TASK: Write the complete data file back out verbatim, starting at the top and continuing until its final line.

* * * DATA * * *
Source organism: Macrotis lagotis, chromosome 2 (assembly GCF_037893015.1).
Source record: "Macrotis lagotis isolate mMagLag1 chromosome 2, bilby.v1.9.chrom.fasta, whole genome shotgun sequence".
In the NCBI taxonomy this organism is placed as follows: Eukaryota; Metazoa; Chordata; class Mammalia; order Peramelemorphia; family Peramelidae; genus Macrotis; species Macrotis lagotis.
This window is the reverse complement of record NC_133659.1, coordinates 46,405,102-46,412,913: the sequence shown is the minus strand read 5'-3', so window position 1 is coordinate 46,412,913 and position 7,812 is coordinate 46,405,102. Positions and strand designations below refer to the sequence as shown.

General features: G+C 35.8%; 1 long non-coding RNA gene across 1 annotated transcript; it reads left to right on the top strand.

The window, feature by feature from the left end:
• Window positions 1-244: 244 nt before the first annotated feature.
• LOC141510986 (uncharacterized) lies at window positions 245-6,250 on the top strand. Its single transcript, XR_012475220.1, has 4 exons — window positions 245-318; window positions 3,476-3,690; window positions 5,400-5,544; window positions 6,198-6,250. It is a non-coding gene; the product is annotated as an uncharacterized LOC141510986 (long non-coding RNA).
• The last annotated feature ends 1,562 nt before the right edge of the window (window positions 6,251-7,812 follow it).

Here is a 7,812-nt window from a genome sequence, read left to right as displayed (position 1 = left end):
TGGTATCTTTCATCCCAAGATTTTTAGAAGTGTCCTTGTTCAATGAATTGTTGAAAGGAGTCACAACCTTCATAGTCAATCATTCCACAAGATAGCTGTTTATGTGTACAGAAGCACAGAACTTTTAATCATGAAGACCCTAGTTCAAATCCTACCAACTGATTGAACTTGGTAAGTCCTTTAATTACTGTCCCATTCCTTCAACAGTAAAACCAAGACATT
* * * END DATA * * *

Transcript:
Source organism: Macrotis lagotis, chromosome 2 (assembly GCF_037893015.1).
Source record: "Macrotis lagotis isolate mMagLag1 chromosome 2, bilby.v1.9.chrom.fasta, whole genome shotgun sequence".
In the NCBI taxonomy this organism is placed as follows: Eukaryota; Metazoa; Chordata; class Mammalia; order Peramelemorphia; family Peramelidae; genus Macrotis; species Macrotis lagotis.
This window is the reverse complement of record NC_133659.1, coordinates 46,405,102-46,412,913: the sequence shown is the minus strand read 5'-3', so window position 1 is coordinate 46,412,913 and position 7,812 is coordinate 46,405,102. Positions and strand designations below refer to the sequence as shown.

General features: G+C 35.8%; 1 long non-coding RNA gene across 1 annotated transcript; it reads left to right on the top strand.

The window, feature by feature from the left end:
• Window positions 1-244: 244 nt before the first annotated feature.
• LOC141510986 (uncharacterized) lies at window positions 245-6,250 on the top strand. Its single transcript, XR_012475220.1, has 4 exons — window positions 245-318; window positions 3,476-3,690; window positions 5,400-5,544; window positions 6,198-6,250. It is a non-coding gene; the product is annotated as an uncharacterized LOC141510986 (long non-coding RNA).
• The last annotated feature ends 1,562 nt before the right edge of the window (window positions 6,251-7,812 follow it).

Here is a 7,812-nt window from a genome sequence, read left to right as displayed (position 1 = left end):
TGGTATCTTTCATCCCAAGATTTTTAGAAGTGTCCTTGTTCAATGAATTGTTGAAAGGAGTCACAACCTTCATAGTCAATCATTCCACAAGATAGCTGTTTATGTGTACAGAAGCACAGAACTTTTAATCATGAAGACCCTAGTTCAAATCCTACCAACTGATTGAACTTGGTAAGTCCTTTAATTACTGTCCCATTCCTTCAACAGTAAAACCAAGACATT